Saturday, 7 March 2020

What if one likes broccoli?

A few weeks ago, I came across an advertising campaign of Folkoperan (Stockholm, Sweden) called “Broccoli vs. Opera”. The idea behind it is that the only think children dislike more than opera is broccoli. Thus, when having to choose between the two… they´ll go for the lesser of two evils.

The campaign irritated me. The prejudiced assumptions behind it irritated me. The way many in the classical music world avoid addressing the real barriers, the ones raised by them, upsets me. Do you remember the “Classical Cannabis: the high note series” promoted by the Colorado Symphony Orchestra back in 2014? That sort of thing… Anything but trying to understand better what is keeping people, of all ages, away. Perhaps because a better understanding would require action; and change.

Sunday, 23 February 2020

Beauty will prevail

“Today, our time requires lightness, humor, enchantment and poetry. It is no longer the struggle between good and evil, represented by Star Wars, but the utopia of a beautiful life. To discover the moment of beauty poetry gives us, the inspiration that reminds us that we are in this life not only to work, to fight, to bicker, but also to love, to smile, to dance, to hug, to dream. We live in a time where the most revolutionary thing is to be a poet.”

Sunday, 9 February 2020

The pursuit of happiness: the Trump in us

Photo: Tasos Katopodis/Getty Images

Last summer, I read the article Why science needs the humanities to solve climate change. Watching a number of democratically elected authoritarian leaders attacking, as usual, the humanities, this article reminded us of why they're doing it:

“Scholars in the humanities interpret human history, literature and imagery to figure out how people make sense of their world. Humanists challenge others to consider what makes a good life, and pose uncomfortable questions – for example, ‘Good for whom?’ and ‘At whose expense?’”.

The authors – Steven D. Allison, a Professor of Ecology & Evolutionary Biology and Earth System Science and Tyrus Miller, the Dean of the School of Humanities, both from the University of California – affirmed that “Cultural scholars and philosophers can inject ethical principles into policymaking” and that “Humanists can also help decision makers see how history and culture affect policy options.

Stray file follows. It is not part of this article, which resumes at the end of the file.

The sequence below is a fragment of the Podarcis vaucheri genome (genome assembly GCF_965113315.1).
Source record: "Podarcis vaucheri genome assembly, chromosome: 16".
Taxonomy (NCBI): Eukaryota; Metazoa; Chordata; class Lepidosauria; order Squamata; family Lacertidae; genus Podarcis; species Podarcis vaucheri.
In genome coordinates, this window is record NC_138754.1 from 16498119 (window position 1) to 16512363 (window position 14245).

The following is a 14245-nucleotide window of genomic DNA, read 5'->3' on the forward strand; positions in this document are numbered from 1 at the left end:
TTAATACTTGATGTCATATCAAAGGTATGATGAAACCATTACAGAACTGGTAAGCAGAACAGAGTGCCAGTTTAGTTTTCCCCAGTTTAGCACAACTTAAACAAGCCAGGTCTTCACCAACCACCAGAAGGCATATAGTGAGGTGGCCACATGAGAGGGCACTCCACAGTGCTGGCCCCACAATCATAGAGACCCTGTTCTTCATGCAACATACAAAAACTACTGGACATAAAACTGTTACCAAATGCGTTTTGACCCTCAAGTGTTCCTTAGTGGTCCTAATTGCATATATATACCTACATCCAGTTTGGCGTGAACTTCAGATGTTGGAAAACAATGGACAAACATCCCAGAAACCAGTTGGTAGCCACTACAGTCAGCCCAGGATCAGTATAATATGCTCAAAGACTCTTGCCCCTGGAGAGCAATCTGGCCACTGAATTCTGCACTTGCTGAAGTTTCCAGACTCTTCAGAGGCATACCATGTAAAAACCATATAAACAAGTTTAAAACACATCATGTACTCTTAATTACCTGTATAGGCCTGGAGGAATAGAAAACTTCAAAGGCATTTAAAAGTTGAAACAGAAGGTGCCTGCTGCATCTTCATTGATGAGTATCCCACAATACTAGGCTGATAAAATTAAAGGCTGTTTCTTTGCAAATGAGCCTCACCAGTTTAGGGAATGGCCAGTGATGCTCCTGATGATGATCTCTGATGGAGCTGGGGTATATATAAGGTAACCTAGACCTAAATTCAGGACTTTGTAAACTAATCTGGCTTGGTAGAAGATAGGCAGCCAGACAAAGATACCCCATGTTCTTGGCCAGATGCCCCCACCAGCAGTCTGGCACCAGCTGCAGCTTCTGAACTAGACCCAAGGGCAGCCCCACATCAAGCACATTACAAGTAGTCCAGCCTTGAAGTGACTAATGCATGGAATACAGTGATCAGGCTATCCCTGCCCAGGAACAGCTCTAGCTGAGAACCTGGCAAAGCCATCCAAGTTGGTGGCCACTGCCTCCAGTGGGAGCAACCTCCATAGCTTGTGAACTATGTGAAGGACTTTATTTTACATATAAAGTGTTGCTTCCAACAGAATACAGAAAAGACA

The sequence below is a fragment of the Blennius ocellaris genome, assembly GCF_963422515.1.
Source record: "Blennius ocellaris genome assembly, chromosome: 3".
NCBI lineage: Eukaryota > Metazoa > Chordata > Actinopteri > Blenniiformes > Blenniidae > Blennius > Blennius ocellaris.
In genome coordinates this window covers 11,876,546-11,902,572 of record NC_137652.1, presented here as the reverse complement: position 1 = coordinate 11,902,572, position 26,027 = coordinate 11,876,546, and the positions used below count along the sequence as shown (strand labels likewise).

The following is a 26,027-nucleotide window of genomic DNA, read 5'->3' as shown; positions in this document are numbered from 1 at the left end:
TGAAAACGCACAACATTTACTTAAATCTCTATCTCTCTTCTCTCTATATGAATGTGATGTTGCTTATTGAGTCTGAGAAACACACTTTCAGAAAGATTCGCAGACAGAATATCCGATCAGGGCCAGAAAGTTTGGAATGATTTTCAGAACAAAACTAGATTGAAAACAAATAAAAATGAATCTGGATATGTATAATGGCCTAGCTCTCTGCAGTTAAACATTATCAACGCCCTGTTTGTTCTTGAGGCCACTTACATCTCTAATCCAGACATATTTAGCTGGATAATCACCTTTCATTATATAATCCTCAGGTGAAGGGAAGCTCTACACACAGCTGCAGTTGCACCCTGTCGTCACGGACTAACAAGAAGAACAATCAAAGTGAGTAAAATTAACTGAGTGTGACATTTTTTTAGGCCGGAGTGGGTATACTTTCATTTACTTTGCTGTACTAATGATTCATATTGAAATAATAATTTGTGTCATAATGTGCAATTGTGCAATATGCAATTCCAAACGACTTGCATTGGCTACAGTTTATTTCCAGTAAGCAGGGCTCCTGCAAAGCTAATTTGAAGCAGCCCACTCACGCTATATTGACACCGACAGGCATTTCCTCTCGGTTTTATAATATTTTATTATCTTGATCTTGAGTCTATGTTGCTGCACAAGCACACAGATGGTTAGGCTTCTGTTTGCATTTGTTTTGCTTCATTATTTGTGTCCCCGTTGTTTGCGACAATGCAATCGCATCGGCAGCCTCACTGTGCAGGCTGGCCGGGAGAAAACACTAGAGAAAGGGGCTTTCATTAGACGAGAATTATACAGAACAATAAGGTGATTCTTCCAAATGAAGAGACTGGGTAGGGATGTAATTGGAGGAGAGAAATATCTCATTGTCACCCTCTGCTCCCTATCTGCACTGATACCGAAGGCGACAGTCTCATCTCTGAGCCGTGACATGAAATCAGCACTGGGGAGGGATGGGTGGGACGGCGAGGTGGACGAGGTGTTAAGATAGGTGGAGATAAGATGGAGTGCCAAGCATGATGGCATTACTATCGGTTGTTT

Monday, 3 February 2020

Where are the opportunities? Regarding ACE's new ten-year strategy

Image teken from the Arts Council England website.
A few days ago, I read in The Guardian a piece about young cellist Sheku Kanneh-Mason. Kanneh-Mason is 20 years old, he became known when he performed in Harry and Meghan’s wedding and a few days ago he became the first cello player to make it to the top 10 in the UK music chart. He has undoubtedly (and fortunately) had the right opportunities, just like every young person should have. He took them and he has made marvels with them.

Kanneh-Mason is aware of the importance of having an opportunity, of having access. “I’ve benefited from having so much music education. And the thought that lots of people won’t have something even close to that same level is a real shame. Diversity needs to start way, way before people are auditioning. If actual education is not invested in and supported, then nothing will change.”

Monday, 27 January 2020

Seven days in New York

MoMA entrance (Photo Maria Vlachou)

I was flying to the ISPA Congress earlier this month with some concrete expectations: an opportunity for intense political thinking regarding the cultural field worldwide; visiting the new MoMA and its People’s Studio; attending Public Theater’s “Under the Radar” festival and watching Jess Thom performing Beckett’s “Not I”, as well as Guillermo Calderon’s “Feos”. I got all of this and much more (oh… so much more…). And still, I came back with a bittersweet feeling about our field and our self-image.

Saturday, 4 January 2020

Radical TRUST

The People's Studio: Collective Imagination, at the new MoMA (image taken from the website)

Hospitality. Courage. Humility. TRUST.

I was in my RESHAPE group’s last meeting for 2019, reflecting on art and citizenship, and I wrote down these words, which kept coming up in our discussions. The word “TRUST”, though, was one that I was carrying with me from other meetings and discussions in the last months. It had sprang on so many occasions, that it finally caught my full attention.

On December 13, the last day of our RESHAPE meeting, we woke up to the news of the British election. One of the first articles I read on that day was entitled “Why people vote for politicians they know are liars”, the pressing question on many people’s mind that morning.

Thursday, 26 December 2019

Resistance: to change, but also to tradition

Cellist Patrice Jackson performing back in 2002 (Photo: Andrew Sacks for The New York Times)

My first ever post on classical music, written in 2012, was entitled “
What’s the problem with classical music? Apparently none…”. Seven years later, I still believe there’s nothing wrong with the genre itself, but there are many wrongs in the way it is being managed.

A few days ago, an article in the New York Times informed me that women were not “allowed” in the Vienna Philharmonic until 1997. Even today, only 15 of its 145 permanent members are women. And they actually still make a maximum of 30% in classical orchestras in continental Europe.